- Beastly Colloquies:Of Plagiarism and Pluralism in Two Medieval Disputations Between Animals and Men
The recuperation of the riches of medieval Catalan literary history was an essential element of the 19th-century Renaixença, which promoted the revival of the Catalan language and culture. While the cause of Catalan nationalism served agendas on both the political right and left, progressive, modernizing sectors conceptualized catalanisme as the restoration of a pluralistic culture that had fallen victim to Castilian expansionism and intolerance. As posited by nineteenth-century nationalists such as Valentí Almirall, the founder of the influential Diari Català, the rediscovery of Catalan history and literature brought new riches to the Peninsula as a whole.1 Among those treasures was Anselm Turmeda's Disputa de l'Ase (1417-18),2 which medievalists celebrated as a bawdy, yet deeply philosophical text in the spirit of Boccaccio's Decameron, and a proud precursor of Rabelais. It mattered little that the original Catalan version was lost and could only be reconstructed using the 1544 French edition; indeed, its loss at the hands of the Castilian Inquisition only served to reinforce the latent subtext of the Catalanist revival: that a narrow-minded Castilian centralism had long ago squelched the more cosmopolitan and universalist Catalan world view.3
Yet the prestige of Turmeda's work was dealt a serious blow when in 1914 the Spanish Arabist Miguel Asín Palacios condemned his work as a "plagio estupendo"/ "fantastic plagiarism"4 citing its similarities to a tenth-century Arabic text, Rasā'il Ikhwān al-Safā' [The Epistles of the Brethren of Purity].5 Turmeda's moral virtues had already been cast in doubt late in the nineteenth century, as evidence mounted that the stories of his saintly martyrdom—after abjuring the Islamic faith he had adopted upon his arrival in Tunis—were fabrications. If some Catalanists had once seen in him [End Page 179] a figure of the stature of Ramón Llull (only with a better sense of humor), Asín Palacios' condemnation of Turmeda's literary—and other—duplicities seriously tarnished his reputation as a writer and framed all subsequent discussion of his works.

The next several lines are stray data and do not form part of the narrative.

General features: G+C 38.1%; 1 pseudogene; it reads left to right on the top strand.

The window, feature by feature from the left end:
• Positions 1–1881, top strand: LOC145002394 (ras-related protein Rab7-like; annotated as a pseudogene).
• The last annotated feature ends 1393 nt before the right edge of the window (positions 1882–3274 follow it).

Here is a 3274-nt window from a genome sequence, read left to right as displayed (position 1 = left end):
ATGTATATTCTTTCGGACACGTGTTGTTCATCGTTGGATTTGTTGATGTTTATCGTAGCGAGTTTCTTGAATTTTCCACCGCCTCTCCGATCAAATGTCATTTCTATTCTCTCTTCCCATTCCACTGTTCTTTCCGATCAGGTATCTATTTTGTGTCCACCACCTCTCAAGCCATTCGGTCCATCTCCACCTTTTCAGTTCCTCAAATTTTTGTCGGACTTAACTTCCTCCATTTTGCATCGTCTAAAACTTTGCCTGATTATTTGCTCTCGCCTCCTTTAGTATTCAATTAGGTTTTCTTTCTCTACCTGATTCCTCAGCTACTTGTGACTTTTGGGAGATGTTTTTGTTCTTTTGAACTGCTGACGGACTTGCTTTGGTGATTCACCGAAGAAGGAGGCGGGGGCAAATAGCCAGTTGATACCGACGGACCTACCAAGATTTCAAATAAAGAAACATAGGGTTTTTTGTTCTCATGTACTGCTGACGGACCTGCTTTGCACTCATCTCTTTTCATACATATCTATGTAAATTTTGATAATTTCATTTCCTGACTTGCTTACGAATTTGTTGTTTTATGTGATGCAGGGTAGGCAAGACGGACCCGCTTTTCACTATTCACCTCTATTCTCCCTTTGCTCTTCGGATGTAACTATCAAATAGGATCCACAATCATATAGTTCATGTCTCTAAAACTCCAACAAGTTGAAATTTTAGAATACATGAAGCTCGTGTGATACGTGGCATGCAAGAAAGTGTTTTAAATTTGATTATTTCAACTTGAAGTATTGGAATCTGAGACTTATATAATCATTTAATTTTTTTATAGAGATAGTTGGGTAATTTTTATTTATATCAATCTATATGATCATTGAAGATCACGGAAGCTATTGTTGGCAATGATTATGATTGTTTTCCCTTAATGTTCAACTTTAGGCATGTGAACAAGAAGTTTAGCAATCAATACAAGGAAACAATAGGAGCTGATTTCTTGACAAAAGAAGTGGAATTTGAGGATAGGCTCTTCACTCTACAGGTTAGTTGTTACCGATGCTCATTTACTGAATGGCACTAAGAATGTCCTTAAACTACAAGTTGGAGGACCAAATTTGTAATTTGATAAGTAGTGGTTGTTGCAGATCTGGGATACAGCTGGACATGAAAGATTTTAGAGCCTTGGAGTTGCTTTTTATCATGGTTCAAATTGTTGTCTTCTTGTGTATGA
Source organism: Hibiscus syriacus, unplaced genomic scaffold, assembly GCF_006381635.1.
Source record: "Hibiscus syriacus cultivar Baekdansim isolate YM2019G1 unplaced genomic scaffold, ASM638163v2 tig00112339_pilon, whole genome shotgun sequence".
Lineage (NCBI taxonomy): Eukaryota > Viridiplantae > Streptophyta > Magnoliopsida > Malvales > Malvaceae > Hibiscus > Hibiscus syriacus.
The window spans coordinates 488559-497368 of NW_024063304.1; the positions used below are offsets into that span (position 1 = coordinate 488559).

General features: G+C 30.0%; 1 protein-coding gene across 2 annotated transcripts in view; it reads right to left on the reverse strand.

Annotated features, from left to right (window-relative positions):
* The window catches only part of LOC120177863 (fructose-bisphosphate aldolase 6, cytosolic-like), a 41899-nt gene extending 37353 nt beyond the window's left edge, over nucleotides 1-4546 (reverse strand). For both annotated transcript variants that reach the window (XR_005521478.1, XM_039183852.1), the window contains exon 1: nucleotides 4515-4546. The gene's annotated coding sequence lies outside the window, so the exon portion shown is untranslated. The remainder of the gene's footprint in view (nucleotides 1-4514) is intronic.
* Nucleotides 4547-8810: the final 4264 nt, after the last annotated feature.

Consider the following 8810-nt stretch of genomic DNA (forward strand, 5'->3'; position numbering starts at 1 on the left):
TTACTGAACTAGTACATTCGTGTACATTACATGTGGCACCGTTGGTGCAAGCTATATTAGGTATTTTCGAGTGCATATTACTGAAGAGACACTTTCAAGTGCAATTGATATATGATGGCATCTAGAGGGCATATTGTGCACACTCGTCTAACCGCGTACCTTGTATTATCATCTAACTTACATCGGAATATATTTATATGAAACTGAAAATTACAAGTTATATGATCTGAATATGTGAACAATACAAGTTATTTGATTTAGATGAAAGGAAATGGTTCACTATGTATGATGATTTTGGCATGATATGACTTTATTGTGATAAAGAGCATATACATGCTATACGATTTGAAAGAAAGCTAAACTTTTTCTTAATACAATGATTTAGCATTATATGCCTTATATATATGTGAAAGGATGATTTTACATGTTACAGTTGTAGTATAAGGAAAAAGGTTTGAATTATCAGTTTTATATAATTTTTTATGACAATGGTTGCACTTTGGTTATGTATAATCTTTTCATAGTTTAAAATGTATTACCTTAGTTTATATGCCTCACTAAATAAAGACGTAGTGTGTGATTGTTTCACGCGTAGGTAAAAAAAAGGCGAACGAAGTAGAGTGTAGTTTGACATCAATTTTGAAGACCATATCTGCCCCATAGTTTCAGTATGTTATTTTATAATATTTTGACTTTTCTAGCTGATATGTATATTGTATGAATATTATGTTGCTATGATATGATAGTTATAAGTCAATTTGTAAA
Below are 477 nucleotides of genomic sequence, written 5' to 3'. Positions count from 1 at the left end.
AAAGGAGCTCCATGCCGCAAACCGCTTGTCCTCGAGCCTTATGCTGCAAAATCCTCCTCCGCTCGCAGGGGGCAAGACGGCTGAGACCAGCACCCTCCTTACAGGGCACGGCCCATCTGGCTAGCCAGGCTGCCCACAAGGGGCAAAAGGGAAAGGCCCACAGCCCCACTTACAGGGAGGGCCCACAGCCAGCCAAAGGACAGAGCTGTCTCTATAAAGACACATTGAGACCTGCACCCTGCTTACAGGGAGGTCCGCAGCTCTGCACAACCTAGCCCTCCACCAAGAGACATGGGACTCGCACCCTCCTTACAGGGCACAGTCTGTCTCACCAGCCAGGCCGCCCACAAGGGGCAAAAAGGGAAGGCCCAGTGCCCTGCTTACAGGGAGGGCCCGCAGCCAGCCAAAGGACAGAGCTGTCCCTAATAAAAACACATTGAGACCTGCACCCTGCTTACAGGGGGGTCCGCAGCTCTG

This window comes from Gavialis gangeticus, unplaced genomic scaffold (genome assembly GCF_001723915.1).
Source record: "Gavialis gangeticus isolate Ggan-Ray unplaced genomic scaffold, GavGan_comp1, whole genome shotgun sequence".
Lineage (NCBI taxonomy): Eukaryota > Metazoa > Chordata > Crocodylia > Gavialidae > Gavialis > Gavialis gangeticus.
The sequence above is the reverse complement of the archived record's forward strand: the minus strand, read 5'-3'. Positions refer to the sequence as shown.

The accusation of plagiarism is, of course, especially problematic when applied to works created in the manuscript culture of the Middle Ages. Some of Turmeda's defenders have simply dismissed the charge, arguing that copying and "borrowing" were commonplace in that environment so alien to our modern notions of intellectual property.6 Yet such a defense functions as a tacit acknowledgement of the "crime," thus foreclosing a reading which would highlight the radically different textual strategies and interpretative contexts of each work.7 Moreover, in this case, which traverses the culturally and politically fraught boundary between East and West, further reflection is especially necessary on the question of how plagiarism (or mere imitation) is to be distinguished from satire or intertextuality, or other legitimated relationships with literary ancestors. How do we define the legitimate or authentic "inheritors" of any literary, philosophical or cultural tradition? Are those outside of that lineage simply usurpers, plagiarists or servile copyists? Notwithstanding the fact that philological source studies, catalogues of "influences," and the creation of literary genealogies, (so fashionable among positivist historical critics) have been repudiated by most medievalists, it is still the case that the "originality" of any literary, cultural and scientific patrimony remains central to many discourses of national, ethnic and religious identity.
Thus, the scholarly concerns of Asín Palacios, who focused on the points of literary and religious contact between medieval Christian and Islamic civilizations, remain central to current debates about Islamic authenticity and the Arab world's relations with the "West." While he charged Turmeda with plagiarism, in other cases he valued Islamic "influence" much more positively. In his posthumous ŠSādilīes y alumbrados he argues that the sudden efflorescence of Spanish mysticism in the 16th century, emblematized by two of Spain's greatest mystics: San Juan de la Cruz and Santa Teresa of Avila, resulted from the convivencia with the inheritors of an Islamic mystical tradition dating back to 13th century al-Andalus.8 Yet Asín's efforts to bridge the...